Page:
One of the most mysterious bits of arcana for new GPS users is the selection of datum. Almost as confusing is the choice of traditional latitude/longitude, versus UTM (Universal Transverse Mercator). The native datum for the GPS satellite network is WGS84, but many USGS maps are relative to NAD27. In other parts of the world, there is a multitude of datums from which to choose. One may get stern and emphatic opinions about these choices.
Actually, the choices rarely matter if you are consistent and use a computer-based mapping program with your GPS.
First off, you should read the many good web explanations of the datum-- e.g., check the references at http://www.gpsinformation.net. A working definition of datum -- which you may wish to skip, is: "The datum is the 'name given to a smooth mathematical surface that closely fits the mean sea-level surface throughout the area of interest' (Snyder, 1987). This surface may be defined in two general ways. Older datums use a particular ellipsoid definition, related to an initial surveyed point. NAD 27, the datum employed by the 30m DEMs, uses the Clarke 66 ellipsoid and has an initial point at Meades Ranch, Kansas. Any point may be specified by survey to this location. Newer, earth-centered datums use satellite and terrestrial data to specify an ellipsoid without recourse to a survey origin on the earth's surface. WGS 72, used by the 3 arc second DEMs, is such a datum. Changing datums is not difficult using a computer. The result is a transformation of x and y coordinates; the magnitude of the difference is dependent upon the location of the transformed points."
(http://www.ncgia.ucsb.edu/~ashton/masters/DigTerrain.html for above definition)
Second, recognize that if you elect to use UTM, you still need to select a reference datum. UTM is not quite as "Universal" as the name implies -- there are parts of the world where it works only with modification. And, your GPS may not behave as expected when you change UTM zones. Here in Las Vegas, we are in UTM zone 11; but right across the border in Utah and northern Arizona is another zone. When you cross into a new zone, the display changes to give coordinates relative to the new zone. Still, many people swear by UTM, principally those who MUST use a GPS with big maps in the field.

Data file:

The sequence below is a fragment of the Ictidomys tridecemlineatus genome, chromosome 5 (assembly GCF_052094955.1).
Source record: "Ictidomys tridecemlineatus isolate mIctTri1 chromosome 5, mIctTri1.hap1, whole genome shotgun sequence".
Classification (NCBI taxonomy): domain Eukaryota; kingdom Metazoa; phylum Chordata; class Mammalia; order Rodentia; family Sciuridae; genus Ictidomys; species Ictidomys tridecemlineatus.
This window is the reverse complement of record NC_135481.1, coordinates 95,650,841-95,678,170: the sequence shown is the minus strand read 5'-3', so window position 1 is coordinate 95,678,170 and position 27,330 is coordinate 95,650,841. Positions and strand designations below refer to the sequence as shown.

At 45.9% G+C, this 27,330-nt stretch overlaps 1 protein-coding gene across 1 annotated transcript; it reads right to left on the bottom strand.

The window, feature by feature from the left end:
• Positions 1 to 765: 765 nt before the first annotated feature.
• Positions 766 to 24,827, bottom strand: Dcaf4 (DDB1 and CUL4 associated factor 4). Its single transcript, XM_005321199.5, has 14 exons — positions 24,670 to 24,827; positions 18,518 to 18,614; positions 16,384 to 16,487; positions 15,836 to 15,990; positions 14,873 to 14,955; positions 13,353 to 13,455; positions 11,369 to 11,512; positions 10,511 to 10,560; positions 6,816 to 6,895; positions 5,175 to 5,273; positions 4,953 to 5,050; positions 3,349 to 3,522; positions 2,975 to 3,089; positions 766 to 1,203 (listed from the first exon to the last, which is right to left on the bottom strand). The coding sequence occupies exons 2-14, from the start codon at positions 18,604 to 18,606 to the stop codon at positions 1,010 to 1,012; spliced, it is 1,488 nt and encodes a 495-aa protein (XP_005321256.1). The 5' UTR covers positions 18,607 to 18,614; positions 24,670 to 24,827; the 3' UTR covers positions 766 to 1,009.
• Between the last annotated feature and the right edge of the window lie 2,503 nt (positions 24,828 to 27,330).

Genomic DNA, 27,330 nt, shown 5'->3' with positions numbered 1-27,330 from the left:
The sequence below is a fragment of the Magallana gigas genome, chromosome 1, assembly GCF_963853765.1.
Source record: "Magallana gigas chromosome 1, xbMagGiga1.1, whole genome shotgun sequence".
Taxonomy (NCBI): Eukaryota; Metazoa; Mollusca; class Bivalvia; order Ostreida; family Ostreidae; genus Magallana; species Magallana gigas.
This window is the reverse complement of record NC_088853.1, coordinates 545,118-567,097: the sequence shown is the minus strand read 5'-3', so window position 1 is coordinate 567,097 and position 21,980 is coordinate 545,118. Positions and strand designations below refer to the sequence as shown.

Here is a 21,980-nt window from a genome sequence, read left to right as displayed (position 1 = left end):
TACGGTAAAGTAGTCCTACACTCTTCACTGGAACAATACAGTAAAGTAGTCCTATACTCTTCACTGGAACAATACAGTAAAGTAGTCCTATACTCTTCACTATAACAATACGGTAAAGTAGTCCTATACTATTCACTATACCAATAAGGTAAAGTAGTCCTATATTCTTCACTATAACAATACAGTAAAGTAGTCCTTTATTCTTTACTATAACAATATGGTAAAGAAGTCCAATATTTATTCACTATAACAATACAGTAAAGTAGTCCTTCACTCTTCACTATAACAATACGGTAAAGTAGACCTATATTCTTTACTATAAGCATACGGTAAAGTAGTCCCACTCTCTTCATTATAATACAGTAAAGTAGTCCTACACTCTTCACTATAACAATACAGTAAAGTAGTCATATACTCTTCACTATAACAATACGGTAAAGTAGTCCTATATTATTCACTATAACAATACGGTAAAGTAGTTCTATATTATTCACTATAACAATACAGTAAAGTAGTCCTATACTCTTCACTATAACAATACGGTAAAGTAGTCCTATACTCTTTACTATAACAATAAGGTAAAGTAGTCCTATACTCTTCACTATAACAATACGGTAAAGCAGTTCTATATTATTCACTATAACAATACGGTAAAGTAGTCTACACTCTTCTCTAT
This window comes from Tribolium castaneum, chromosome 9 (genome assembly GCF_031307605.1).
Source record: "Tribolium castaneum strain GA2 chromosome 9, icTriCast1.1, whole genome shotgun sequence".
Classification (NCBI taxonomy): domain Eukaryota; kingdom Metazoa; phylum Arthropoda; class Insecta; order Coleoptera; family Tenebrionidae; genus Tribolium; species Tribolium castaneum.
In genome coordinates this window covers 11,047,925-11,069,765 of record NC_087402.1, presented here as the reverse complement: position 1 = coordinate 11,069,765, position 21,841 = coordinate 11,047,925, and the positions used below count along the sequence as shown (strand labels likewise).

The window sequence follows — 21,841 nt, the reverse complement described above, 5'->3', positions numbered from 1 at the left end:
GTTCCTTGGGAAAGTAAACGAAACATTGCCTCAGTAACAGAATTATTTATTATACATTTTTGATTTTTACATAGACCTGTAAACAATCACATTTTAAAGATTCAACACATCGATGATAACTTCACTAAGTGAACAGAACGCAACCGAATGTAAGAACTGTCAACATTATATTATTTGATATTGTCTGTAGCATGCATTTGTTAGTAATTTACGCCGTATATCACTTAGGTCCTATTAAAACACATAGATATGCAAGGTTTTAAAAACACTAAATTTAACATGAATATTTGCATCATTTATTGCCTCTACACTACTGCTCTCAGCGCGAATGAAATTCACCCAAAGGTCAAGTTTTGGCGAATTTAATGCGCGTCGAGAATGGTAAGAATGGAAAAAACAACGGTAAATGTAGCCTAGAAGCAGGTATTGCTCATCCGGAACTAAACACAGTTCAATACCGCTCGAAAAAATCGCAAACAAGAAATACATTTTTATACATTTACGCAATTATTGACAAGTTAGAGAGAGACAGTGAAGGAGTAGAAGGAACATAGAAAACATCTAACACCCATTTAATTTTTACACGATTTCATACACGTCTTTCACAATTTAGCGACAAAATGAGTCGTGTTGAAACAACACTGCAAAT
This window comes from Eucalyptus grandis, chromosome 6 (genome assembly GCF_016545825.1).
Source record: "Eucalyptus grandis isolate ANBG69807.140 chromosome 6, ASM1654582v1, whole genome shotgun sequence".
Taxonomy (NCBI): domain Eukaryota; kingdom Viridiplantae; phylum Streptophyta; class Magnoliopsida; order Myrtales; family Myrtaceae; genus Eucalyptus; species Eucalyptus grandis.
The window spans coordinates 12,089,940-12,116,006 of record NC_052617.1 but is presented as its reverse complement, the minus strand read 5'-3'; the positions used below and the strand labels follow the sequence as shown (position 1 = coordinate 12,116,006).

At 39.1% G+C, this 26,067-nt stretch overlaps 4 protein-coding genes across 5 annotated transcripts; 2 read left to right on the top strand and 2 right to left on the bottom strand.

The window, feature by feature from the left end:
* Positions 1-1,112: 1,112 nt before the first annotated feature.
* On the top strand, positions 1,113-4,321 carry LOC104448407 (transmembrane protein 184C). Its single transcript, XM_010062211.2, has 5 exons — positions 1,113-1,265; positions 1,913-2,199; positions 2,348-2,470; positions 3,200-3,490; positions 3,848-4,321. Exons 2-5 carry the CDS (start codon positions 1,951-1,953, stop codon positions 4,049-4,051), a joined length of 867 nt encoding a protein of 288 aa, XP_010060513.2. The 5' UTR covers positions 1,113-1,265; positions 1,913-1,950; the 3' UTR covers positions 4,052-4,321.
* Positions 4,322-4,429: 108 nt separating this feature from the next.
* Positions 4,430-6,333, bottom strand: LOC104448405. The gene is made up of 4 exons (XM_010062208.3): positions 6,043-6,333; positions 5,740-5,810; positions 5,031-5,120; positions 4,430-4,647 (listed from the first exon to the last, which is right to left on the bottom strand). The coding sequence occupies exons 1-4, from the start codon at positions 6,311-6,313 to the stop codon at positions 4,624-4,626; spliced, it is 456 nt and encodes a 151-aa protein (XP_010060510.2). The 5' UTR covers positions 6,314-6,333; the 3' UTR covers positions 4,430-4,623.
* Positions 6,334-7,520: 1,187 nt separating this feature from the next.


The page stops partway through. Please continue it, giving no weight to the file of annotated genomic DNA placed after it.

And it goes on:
More on UTM: http://www.backpacker.com/article/1,2646,6985,00.html
Before you get hooked on UTM, recognize one of the common complaints about latitude and longitude -- the necessity to use minutes and seconds, and count in base 60 like an ancient Sumerian -- is hooey. You can set a GPS and the mapping software to report your position in decimal degrees.
The datum selection makes a difference only if you try to relate the readouts on your GPS to a list of externally obtained coordinates (that includes a computer file you might download off the web), or to a paper map external to your GPS. By "external", I refer to a map that was created with no awareness of the datum used in your GPS. If you use original paper maps on your treks -- say the official USGS maps -- and you want your GPS coordinates to correspond to those on the paper maps, you must choose the GPS datum that matches the datum printed on the map.
If you upload saved tracks or waypoints to your GPS, from a file on the computer, you must also make sure your GPS and that file have consistent datum before and during the upload. After the upload, you can set the GPS to whatever datum suits your fancy.
If you don't use the coordinates printed on the paper maps, and aren't going to punch in coordinates you got from outside your GPS (e.g., on the web, e-mailed by a friend), or read a computer file, then the datum choice is irrelevant. The GPS is internally consistent, and if you keep a track log or mark your starting point on the GPS, a proper GOTO will still get you back home, regardless of the datum setting (assuming you have good satellite reception). Furthermore, if you use a mapping program with your GPS, and you use that program to upload waypoints and print any maps you will use in the field, in general you need only be sure that the GPS datum matches the datum you've selected for the mapping program. The vast majority of mapping programs will automatically adjust the printout to a particular datum selection. The programs won't change the location of UTM grid lines in bitmaps (scanned from USGS maps). But if you are using the mapping program to its fullest, you are probably ignoring the grid lines (which only exist on newer maps, anyway). In addition, many programs will superpose a correct grid on your printout. However, if you send coordinates to someone else, you must specify the datum -- or he/she might misinterpret your coordinates by several hundred meters.